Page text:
The local OSM chapter in the United States published the minutes of its board meeting on 29 April 2020.
The Russian OSM community mapathon ’How to get to the village’ (automatic translation) continues. The initiative is for contributors to draw roads to those villages that are currently not connected to the rest of the world in OSM. Now they are mapping in the Southern Federal district (Russia). Previously, they finished work in the Privolzhskiy Federal district.
SomeoneElse has created scripts which create ranked lists of topics for a given OSM mailing list. He used it to find the most popular subjects of the tagging mailing list in May 2020, of talk in May 2012 (in the middle of the licence change turmoil), and the top posters on talk in May 2007.
Ivan Kiryushkin explained (automatic translation) how he used OSM and QGIS to build isochrones of accessibility for Rosa Khutor and Alpika-Service ski resorts.
As we reported earlier (#498), OSM user Vascom has started to assemble maps from Maps.Me on a weekly basis. Not so long ago, he added (automatic translation) 6 new countries: Serbia, Slovakia, Slovenia, Hungary, Romania, Bosnia and Herzegovina. In addition, he started making daily builds. However, these are for only two locations: Moscow and the West of the Moscow region.
The Russian company NextGISreported (automatic translation) that they have completed the import of all hypermarkets of the large Russian chain Lenta. As noted on the OSM forum, they used the OSM Conflator tool for the import. The process was documented on the OSM Wiki. The import was pre-approved by the Russian community on the forum and via Telegram chat.
Edoardo Neerhut blogged about the efforts to create a formal OSMF local chapter for the Oceania region. An application by OSGeo Oceania Ltd to be recognised as the legal body of the local chapter has already been submitted.
OSMF and GraphHopper have published a joint press release announcing the release of version 1.0 of the open source GraphHopper routing engine after 7 years of development.
Missing Maps is promoting the collection of open healthcare data and describes healthsites.io and their approach to designing the platform in a blogpost.
HOT announced the first round of recipients of its COVID-19 Rapid Response Microgrant program.
An interview with Wille Marcel focuses on his work helping to develop the new release (4.0) of the HOT Tasking Manager.
Neglected and Unmapped is the title of an article at the online presence Pulitzer Center. It describes the fate of Makoko, a slum neighbourhood in Nigeria, as being quasi non-existent. HOT’s efforts to map the area and increase the visibility of people and the existing, or non-existing, infrastructure makes up large part of the interesting story.
Pavel Gavrilov has made two long video tutorials (1, 2) about working with multipolygons in JOSM. (Blog post 1 (automatic translation), 2 (automatic translation))
Nikita Slavin in his article (automatic translation) on Habr tells how he created a map of the ages of houses in St. Petersburg (Russia).
’Where to move’ (automatic translation) is a map with stories from different countries. It is based mostly on the stories of people from Russia about their life in other countries and various cities of Russia. OSM is used as a base map. Unfortunately, it does not attribute OSM properly.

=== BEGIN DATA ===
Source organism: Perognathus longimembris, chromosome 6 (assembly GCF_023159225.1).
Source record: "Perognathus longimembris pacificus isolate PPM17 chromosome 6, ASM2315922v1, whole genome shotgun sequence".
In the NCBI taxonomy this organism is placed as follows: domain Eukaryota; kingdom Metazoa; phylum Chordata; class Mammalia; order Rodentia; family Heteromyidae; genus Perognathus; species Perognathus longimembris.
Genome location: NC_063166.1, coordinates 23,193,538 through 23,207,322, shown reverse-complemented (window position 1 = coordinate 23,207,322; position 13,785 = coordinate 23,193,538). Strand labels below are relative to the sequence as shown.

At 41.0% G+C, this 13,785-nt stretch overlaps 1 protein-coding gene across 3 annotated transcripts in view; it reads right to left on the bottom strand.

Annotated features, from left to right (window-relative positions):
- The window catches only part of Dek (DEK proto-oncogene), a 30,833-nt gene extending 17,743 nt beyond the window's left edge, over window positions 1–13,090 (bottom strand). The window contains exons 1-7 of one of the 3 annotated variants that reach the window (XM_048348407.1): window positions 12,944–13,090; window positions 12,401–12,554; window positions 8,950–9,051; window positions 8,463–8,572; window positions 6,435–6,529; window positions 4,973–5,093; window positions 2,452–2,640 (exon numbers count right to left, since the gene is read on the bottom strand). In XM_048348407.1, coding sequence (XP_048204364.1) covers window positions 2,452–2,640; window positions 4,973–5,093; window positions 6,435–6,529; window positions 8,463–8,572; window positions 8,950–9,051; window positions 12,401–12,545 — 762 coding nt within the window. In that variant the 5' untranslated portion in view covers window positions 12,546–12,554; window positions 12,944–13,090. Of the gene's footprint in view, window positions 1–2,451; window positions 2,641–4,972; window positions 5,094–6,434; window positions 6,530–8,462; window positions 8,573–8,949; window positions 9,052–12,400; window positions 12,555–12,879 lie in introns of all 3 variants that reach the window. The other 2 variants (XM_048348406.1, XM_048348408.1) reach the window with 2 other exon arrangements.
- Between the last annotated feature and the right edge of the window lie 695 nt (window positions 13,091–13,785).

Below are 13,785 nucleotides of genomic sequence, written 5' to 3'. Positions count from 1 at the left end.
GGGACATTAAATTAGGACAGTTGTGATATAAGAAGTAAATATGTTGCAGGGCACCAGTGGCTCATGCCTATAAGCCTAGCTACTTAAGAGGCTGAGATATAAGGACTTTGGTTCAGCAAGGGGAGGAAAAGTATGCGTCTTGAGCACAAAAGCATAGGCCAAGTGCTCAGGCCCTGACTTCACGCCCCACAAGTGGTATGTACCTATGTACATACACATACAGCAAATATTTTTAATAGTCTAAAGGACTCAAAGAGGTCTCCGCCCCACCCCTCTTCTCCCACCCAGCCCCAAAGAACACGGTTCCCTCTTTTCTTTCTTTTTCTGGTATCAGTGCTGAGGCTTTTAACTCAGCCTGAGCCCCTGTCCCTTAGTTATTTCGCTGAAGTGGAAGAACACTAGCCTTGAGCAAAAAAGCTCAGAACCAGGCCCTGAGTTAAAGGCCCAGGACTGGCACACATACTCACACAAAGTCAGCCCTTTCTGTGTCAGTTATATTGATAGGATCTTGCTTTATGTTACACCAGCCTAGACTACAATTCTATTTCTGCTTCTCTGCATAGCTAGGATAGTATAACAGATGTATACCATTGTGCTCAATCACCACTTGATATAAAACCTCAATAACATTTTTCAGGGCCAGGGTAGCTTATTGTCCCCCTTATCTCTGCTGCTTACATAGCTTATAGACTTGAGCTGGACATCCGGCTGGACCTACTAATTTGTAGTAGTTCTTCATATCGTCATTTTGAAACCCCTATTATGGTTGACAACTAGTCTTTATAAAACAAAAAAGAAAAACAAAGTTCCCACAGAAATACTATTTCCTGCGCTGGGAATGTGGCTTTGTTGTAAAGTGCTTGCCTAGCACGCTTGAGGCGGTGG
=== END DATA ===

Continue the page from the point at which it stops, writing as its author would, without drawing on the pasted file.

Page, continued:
A map of the locations of evacuated people during the Second World War hospitals in Kemerovo region (Russia).
An interactive map (automatic translation) of waste collection sites has been created in Minsk (Belarus). OSM is used as a basemap.
It turns out that the famous Russian social network Vkontakte uses (automatic translation) data about POIs from OSM.
The Baltic Metallurgical Company shared (automatic translation) images of its industrial site with the RU-OSM community.
The Posterstein castle in Germany is interested whether cooperation exists between OSM and Wikimedia in Germany, as they have learnt about the Swiss Castle map, made by Wikimedia CH and OSM CH. Stefan Keller pointed them to some contacts in Germany but without any response so far.
Guillaume Rischard announced that new hillshades are now available to the OSM community in Luxembourg. The most recent hillshade was computed using LiDAR open data.
Florian Lohoff is concerned (automatic translation) about OpenStreetCam. He is taking new images faster than he can upload them, as it takes several days to process new images on the server.
The German city of Herrenberg has created (automatic translation) a local mobility platform called stadtnavi, using OSM data and free software, to support the move towards more environmentally friendly transport modes such as public transport, car sharing, cycling or simply walking.
OsmAnd announces the release of its 'custom package’, a new way to customise the app beyond the usual routing profile dependent settings. It allows you to specify your own rendering files, fonts, routings, maps, and other data in a plugin.
The browser extension OSM Smart Menu has returned to being in active development.
Quincy Morgan, maintainer of the iD editor, is thinking about releasing iD as a mobile app.
OSM in the media
Sarah Scoles writes in Popular Science about OSM in general, the Denver building import, archaeologists, relief organisations, deforestation, 'Geoint Singularity’, and much more.
Wulfgar the Bard, best known for his satirical cartoons about Donaeld the Unready, actually works as an archaeologist. He provides a great Twitter thread on how aerial photos and LiDAR are used in his day job.
From 1 June walks and outdoor sport activities are now permitted in Moscow. However, the authorities advise people to go out according to the special schedule made for each residential building in Moscow. You can find the schedule on the city administration’s website (automatic translation).